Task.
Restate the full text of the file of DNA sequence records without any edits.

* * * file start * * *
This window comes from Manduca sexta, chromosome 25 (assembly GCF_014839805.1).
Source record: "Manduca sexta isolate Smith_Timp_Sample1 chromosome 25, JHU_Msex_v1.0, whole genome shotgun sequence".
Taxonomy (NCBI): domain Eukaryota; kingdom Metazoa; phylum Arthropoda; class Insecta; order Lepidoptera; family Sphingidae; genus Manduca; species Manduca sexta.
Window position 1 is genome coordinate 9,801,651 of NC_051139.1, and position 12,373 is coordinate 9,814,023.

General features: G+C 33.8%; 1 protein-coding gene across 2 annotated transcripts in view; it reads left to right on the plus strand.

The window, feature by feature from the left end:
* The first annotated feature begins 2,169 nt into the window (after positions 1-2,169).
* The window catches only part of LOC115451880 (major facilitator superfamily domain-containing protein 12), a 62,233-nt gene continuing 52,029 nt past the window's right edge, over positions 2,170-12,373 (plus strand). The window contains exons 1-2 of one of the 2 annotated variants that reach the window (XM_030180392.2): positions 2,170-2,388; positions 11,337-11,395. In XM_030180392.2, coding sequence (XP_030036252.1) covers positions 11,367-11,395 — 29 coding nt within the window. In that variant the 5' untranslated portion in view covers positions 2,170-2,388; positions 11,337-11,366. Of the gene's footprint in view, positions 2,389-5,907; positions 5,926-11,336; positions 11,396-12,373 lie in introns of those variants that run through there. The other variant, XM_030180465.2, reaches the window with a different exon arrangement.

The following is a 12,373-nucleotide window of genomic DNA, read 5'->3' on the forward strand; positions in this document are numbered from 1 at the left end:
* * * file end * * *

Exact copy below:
This window comes from Manduca sexta, chromosome 25 (assembly GCF_014839805.1).
Source record: "Manduca sexta isolate Smith_Timp_Sample1 chromosome 25, JHU_Msex_v1.0, whole genome shotgun sequence".
Taxonomy (NCBI): domain Eukaryota; kingdom Metazoa; phylum Arthropoda; class Insecta; order Lepidoptera; family Sphingidae; genus Manduca; species Manduca sexta.
Window position 1 is genome coordinate 9,801,651 of NC_051139.1, and position 12,373 is coordinate 9,814,023.

General features: G+C 33.8%; 1 protein-coding gene across 2 annotated transcripts in view; it reads left to right on the plus strand.

The window, feature by feature from the left end:
* The first annotated feature begins 2,169 nt into the window (after positions 1-2,169).
* The window catches only part of LOC115451880 (major facilitator superfamily domain-containing protein 12), a 62,233-nt gene continuing 52,029 nt past the window's right edge, over positions 2,170-12,373 (plus strand). The window contains exons 1-2 of one of the 2 annotated variants that reach the window (XM_030180392.2): positions 2,170-2,388; positions 11,337-11,395. In XM_030180392.2, coding sequence (XP_030036252.1) covers positions 11,367-11,395 — 29 coding nt within the window. In that variant the 5' untranslated portion in view covers positions 2,170-2,388; positions 11,337-11,366. Of the gene's footprint in view, positions 2,389-5,907; positions 5,926-11,336; positions 11,396-12,373 lie in introns of those variants that run through there. The other variant, XM_030180465.2, reaches the window with a different exon arrangement.

The following is a 12,373-nucleotide window of genomic DNA, read 5'->3' on the forward strand; positions in this document are numbered from 1 at the left end: